The Commonwealth Government is close to securing the passage of the Anti-Terrorism Bill (No. 2) 2005 through Parliament. Its officials told the Senate Legal and Constitutional Legislation Committee that the Bill complied with Australia’s human rights obligations. Today, PIAC joined the Australian Greens and the Democrats to call on the Government to explicitly recognise its human rights obligations in the Bill and to provide a legislative assurance that the powers under the Bill will be exercised in compliance with human rights standards.
Jane Stratton, Policy Officer at PIAC, repeated her comments before the Senate Legal and Constitutional Legislation Committee:
If the Government is confident in its advice there are no human rights problems with this Bill, then why not give the undertaking and give people the assurance that every other comparable jurisdiction have by virtue of a Charter of Rights? If there is to be no Charter of Rights federally at this point, then why not give an assurance in the Bill?
The Senate Legal and Constitutional Legislation Committee’s report on the Bill recommends some 52 amendments to the Bill, some of which have been accepted by the Prime Minister and Attorney-General. Ms Stratton commented:
PIAC commends the Committee for its work in a ridiculously tight timeframe. PIAC is however, deeply concerned, that the Prime Minister and Attorney-General have appeared to be ready to dismiss the Committee’s work and that Government backbenchers had to stand their ground to ensure the Committee’s work was considered by the Government.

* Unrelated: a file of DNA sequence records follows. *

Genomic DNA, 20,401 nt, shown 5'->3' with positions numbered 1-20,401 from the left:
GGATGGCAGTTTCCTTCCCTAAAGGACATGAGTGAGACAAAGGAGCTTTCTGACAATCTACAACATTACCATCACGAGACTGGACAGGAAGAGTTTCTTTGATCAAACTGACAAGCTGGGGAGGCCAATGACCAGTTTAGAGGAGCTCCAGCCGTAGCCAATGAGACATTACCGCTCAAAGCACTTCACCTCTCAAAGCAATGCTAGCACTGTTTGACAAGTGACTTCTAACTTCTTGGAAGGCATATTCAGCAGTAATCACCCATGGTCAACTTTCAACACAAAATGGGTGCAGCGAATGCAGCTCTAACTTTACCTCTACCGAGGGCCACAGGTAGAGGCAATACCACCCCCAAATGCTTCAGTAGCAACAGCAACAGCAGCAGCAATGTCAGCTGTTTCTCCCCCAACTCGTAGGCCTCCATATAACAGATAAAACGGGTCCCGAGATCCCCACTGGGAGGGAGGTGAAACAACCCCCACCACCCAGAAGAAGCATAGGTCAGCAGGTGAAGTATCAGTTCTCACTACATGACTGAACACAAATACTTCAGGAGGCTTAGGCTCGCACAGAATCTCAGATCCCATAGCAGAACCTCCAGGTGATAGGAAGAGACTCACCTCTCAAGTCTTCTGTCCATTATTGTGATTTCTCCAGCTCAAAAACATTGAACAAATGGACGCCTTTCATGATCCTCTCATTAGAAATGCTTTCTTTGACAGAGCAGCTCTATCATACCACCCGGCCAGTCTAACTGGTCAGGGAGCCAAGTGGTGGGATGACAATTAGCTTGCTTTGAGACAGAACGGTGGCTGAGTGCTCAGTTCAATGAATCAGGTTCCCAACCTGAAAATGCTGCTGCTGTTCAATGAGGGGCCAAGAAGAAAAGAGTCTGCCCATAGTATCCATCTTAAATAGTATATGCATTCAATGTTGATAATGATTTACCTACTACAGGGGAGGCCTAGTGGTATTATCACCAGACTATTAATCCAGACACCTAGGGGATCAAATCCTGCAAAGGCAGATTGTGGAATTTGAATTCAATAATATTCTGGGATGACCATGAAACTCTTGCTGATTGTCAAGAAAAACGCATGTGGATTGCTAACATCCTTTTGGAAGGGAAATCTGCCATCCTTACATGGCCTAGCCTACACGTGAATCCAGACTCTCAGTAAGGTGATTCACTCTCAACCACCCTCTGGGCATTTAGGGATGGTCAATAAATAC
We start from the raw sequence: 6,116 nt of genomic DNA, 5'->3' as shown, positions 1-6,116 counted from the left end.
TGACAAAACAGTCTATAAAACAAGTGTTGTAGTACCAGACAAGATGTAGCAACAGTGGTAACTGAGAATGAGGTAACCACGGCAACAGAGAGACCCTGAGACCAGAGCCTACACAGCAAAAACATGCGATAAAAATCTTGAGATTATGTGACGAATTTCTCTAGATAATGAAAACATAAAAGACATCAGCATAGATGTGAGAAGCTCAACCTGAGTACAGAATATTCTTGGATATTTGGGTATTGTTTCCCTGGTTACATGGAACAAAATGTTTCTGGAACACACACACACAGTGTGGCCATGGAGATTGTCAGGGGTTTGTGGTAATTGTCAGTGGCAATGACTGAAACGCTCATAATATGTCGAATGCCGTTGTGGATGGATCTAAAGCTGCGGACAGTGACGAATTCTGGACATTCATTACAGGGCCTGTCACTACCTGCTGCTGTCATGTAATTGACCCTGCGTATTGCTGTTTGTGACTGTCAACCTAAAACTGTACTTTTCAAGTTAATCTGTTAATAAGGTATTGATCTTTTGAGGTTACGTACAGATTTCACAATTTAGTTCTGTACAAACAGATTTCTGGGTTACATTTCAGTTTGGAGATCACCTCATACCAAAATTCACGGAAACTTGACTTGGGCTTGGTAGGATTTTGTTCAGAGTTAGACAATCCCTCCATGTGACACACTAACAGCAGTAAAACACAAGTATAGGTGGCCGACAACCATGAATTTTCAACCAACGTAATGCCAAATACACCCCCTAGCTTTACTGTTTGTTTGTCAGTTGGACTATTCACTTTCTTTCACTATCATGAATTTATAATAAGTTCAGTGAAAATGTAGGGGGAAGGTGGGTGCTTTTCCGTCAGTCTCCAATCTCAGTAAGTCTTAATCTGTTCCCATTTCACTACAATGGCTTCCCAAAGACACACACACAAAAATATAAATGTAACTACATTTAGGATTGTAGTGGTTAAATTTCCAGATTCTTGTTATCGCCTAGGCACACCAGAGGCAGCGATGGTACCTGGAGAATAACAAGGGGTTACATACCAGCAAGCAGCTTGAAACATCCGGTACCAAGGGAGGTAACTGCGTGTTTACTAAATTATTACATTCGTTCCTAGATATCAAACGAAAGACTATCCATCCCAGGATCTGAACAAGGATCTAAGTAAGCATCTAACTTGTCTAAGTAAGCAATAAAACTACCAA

This mode of governance is hardly consistent with the Prime Minister’s undertaking when the Government won control of the Senate. The Prime Minister said:
But I want to assure the Australian people that the Government will use its majority in the new Senate very carefully, very wisely and not provocatively. We intend to do the things we’ve promised the Australian people we would do but we don’t intend to allow this unexpected but welcome majority in the Senate to go to our heads.
PIAC condemns not only the substance of the Anti-Terrorism Bill but the process by which it has been rushed through Parliament. Ms Stratton concluded:
Part of protecting our security is to be vigilant against politicians who seek to make political hay under a fearful sun. We ought to demand that our politicians, as legislators, act dispassionately, upon sound evidence, using democratic processes and in accordance with fundamental human rights.
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Public Interest Advocacy Centre. Ph: 02 8898 6532 or 0400 110 169